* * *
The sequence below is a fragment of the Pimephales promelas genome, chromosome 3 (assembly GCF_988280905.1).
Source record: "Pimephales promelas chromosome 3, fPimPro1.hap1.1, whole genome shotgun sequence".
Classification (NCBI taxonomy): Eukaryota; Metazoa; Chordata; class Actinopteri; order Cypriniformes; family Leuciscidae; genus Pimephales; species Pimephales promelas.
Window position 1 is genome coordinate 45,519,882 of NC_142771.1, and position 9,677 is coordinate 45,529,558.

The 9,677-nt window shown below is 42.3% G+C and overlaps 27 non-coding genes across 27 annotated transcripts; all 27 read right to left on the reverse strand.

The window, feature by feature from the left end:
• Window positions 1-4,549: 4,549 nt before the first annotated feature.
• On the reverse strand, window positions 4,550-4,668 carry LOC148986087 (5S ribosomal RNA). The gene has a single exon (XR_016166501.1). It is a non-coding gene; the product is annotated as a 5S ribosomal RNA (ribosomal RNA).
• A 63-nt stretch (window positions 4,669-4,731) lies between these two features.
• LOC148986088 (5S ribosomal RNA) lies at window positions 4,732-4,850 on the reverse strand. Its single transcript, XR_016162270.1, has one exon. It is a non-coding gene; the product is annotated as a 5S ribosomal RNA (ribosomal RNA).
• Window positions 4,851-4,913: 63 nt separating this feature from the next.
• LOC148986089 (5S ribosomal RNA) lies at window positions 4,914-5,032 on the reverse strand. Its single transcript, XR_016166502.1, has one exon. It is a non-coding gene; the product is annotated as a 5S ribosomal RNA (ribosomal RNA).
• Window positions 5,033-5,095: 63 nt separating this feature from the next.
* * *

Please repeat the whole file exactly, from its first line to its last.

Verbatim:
The sequence below is a fragment of the Pimephales promelas genome, chromosome 3 (assembly GCF_988280905.1).
Source record: "Pimephales promelas chromosome 3, fPimPro1.hap1.1, whole genome shotgun sequence".
Classification (NCBI taxonomy): Eukaryota; Metazoa; Chordata; class Actinopteri; order Cypriniformes; family Leuciscidae; genus Pimephales; species Pimephales promelas.
Window position 1 is genome coordinate 45,519,882 of NC_142771.1, and position 9,677 is coordinate 45,529,558.

The 9,677-nt window shown below is 42.3% G+C and overlaps 27 non-coding genes across 27 annotated transcripts; all 27 read right to left on the reverse strand.

The window, feature by feature from the left end:
• Window positions 1-4,549: 4,549 nt before the first annotated feature.
• On the reverse strand, window positions 4,550-4,668 carry LOC148986087 (5S ribosomal RNA). The gene has a single exon (XR_016166501.1). It is a non-coding gene; the product is annotated as a 5S ribosomal RNA (ribosomal RNA).
• A 63-nt stretch (window positions 4,669-4,731) lies between these two features.
• LOC148986088 (5S ribosomal RNA) lies at window positions 4,732-4,850 on the reverse strand. Its single transcript, XR_016162270.1, has one exon. It is a non-coding gene; the product is annotated as a 5S ribosomal RNA (ribosomal RNA).
• Window positions 4,851-4,913: 63 nt separating this feature from the next.
• LOC148986089 (5S ribosomal RNA) lies at window positions 4,914-5,032 on the reverse strand. Its single transcript, XR_016166502.1, has one exon. It is a non-coding gene; the product is annotated as a 5S ribosomal RNA (ribosomal RNA).
• Window positions 5,033-5,095: 63 nt separating this feature from the next.